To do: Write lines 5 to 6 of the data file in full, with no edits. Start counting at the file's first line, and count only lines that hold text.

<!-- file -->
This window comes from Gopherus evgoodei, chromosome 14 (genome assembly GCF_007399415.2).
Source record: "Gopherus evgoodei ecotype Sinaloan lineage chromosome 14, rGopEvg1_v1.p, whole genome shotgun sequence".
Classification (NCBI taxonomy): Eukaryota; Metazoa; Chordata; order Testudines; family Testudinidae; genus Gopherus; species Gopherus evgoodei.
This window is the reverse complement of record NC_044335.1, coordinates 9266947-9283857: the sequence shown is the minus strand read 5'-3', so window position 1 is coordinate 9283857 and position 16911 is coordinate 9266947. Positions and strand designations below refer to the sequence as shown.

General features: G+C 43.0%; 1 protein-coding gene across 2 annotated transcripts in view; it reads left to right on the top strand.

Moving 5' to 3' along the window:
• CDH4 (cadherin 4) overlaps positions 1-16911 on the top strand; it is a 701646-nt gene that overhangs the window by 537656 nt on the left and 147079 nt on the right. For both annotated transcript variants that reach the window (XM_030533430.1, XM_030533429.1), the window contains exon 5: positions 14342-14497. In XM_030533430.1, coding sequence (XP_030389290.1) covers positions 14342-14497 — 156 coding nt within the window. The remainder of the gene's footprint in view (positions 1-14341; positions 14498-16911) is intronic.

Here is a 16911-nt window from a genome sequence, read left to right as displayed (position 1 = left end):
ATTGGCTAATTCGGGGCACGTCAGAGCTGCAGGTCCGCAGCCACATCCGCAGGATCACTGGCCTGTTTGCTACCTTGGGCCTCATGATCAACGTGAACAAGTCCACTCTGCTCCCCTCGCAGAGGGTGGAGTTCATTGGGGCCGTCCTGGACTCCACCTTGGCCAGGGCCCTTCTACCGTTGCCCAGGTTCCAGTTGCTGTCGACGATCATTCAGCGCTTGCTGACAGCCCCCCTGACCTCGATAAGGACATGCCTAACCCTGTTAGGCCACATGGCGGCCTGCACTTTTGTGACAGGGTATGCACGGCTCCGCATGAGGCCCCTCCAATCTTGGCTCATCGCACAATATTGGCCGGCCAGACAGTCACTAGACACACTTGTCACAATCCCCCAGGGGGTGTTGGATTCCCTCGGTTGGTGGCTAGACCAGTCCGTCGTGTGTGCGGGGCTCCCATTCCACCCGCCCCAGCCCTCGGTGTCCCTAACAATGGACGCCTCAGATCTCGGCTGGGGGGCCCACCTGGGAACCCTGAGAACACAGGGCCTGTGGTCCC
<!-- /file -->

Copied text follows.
General features: G+C 43.0%; 1 protein-coding gene across 2 annotated transcripts in view; it reads left to right on the top strand.

Moving 5' to 3' along the window: